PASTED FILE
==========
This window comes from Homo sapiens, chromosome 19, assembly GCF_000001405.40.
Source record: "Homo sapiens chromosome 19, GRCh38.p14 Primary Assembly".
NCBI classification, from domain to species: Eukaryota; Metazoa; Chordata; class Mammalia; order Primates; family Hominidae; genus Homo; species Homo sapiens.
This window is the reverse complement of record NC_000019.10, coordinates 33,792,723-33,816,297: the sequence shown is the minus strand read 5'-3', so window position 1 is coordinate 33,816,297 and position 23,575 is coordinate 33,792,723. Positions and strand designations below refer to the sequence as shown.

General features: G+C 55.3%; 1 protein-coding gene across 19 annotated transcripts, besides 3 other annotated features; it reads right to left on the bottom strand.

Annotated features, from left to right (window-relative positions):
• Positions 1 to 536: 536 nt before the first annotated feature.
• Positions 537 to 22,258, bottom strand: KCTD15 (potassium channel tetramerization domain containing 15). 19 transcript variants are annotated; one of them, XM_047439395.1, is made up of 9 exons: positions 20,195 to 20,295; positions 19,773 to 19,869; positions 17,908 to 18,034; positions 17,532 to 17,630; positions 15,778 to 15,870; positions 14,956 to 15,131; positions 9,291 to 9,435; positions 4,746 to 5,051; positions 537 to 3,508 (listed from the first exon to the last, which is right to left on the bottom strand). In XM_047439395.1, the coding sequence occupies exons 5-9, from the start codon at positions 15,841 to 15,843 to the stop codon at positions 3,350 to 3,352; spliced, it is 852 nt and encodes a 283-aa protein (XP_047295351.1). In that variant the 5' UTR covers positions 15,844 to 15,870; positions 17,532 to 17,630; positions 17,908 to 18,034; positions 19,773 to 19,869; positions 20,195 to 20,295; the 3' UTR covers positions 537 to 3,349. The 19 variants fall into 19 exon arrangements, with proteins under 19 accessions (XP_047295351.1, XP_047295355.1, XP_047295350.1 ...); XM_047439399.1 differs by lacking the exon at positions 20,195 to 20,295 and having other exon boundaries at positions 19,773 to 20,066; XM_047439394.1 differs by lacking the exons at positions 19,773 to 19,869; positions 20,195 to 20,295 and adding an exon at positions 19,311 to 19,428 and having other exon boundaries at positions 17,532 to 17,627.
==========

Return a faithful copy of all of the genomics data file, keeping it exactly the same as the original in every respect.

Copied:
This window comes from Homo sapiens, chromosome 19, assembly GCF_000001405.40.
Source record: "Homo sapiens chromosome 19, GRCh38.p14 Primary Assembly".
NCBI classification, from domain to species: Eukaryota; Metazoa; Chordata; class Mammalia; order Primates; family Hominidae; genus Homo; species Homo sapiens.
This window is the reverse complement of record NC_000019.10, coordinates 33,792,723-33,816,297: the sequence shown is the minus strand read 5'-3', so window position 1 is coordinate 33,816,297 and position 23,575 is coordinate 33,792,723. Positions and strand designations below refer to the sequence as shown.

General features: G+C 55.3%; 1 protein-coding gene across 19 annotated transcripts, besides 3 other annotated features; it reads right to left on the bottom strand.

Annotated features, from left to right (window-relative positions):
• Positions 1 to 536: 536 nt before the first annotated feature.
• Positions 537 to 22,258, bottom strand: KCTD15 (potassium channel tetramerization domain containing 15). 19 transcript variants are annotated; one of them, XM_047439395.1, is made up of 9 exons: positions 20,195 to 20,295; positions 19,773 to 19,869; positions 17,908 to 18,034; positions 17,532 to 17,630; positions 15,778 to 15,870; positions 14,956 to 15,131; positions 9,291 to 9,435; positions 4,746 to 5,051; positions 537 to 3,508 (listed from the first exon to the last, which is right to left on the bottom strand). In XM_047439395.1, the coding sequence occupies exons 5-9, from the start codon at positions 15,841 to 15,843 to the stop codon at positions 3,350 to 3,352; spliced, it is 852 nt and encodes a 283-aa protein (XP_047295351.1). In that variant the 5' UTR covers positions 15,844 to 15,870; positions 17,532 to 17,630; positions 17,908 to 18,034; positions 19,773 to 19,869; positions 20,195 to 20,295; the 3' UTR covers positions 537 to 3,349. The 19 variants fall into 19 exon arrangements, with proteins under 19 accessions (XP_047295351.1, XP_047295355.1, XP_047295350.1 ...); XM_047439399.1 differs by lacking the exon at positions 20,195 to 20,295 and having other exon boundaries at positions 19,773 to 20,066; XM_047439394.1 differs by lacking the exons at positions 19,773 to 19,869; positions 20,195 to 20,295 and adding an exon at positions 19,311 to 19,428 and having other exon boundaries at positions 17,532 to 17,627.